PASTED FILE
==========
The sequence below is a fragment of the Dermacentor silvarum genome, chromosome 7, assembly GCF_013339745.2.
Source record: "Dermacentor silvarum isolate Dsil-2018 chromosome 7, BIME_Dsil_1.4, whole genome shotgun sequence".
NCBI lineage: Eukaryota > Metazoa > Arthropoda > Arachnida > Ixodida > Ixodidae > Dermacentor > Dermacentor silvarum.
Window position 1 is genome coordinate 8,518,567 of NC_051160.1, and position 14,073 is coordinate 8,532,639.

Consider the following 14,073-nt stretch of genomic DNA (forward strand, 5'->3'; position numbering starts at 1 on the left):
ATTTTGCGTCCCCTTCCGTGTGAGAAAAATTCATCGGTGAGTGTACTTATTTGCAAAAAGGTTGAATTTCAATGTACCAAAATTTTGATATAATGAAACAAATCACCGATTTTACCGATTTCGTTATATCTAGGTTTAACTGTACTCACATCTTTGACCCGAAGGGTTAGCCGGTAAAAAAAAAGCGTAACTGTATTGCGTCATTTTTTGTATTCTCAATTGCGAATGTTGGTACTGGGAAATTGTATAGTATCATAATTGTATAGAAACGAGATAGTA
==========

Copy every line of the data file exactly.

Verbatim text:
The sequence below is a fragment of the Dermacentor silvarum genome, chromosome 7, assembly GCF_013339745.2.
Source record: "Dermacentor silvarum isolate Dsil-2018 chromosome 7, BIME_Dsil_1.4, whole genome shotgun sequence".
NCBI lineage: Eukaryota > Metazoa > Arthropoda > Arachnida > Ixodida > Ixodidae > Dermacentor > Dermacentor silvarum.
Window position 1 is genome coordinate 8,518,567 of NC_051160.1, and position 14,073 is coordinate 8,532,639.

Consider the following 14,073-nt stretch of genomic DNA (forward strand, 5'->3'; position numbering starts at 1 on the left):
ATTTTGCGTCCCCTTCCGTGTGAGAAAAATTCATCGGTGAGTGTACTTATTTGCAAAAAGGTTGAATTTCAATGTACCAAAATTTTGATATAATGAAACAAATCACCGATTTTACCGATTTCGTTATATCTAGGTTTAACTGTACTCACATCTTTGACCCGAAGGGTTAGCCGGTAAAAAAAAAGCGTAACTGTATTGCGTCATTTTTTGTATTCTCAATTGCGAATGTTGGTACTGGGAAATTGTATAGTATCATAATTGTATAGAAACGAGATAGTA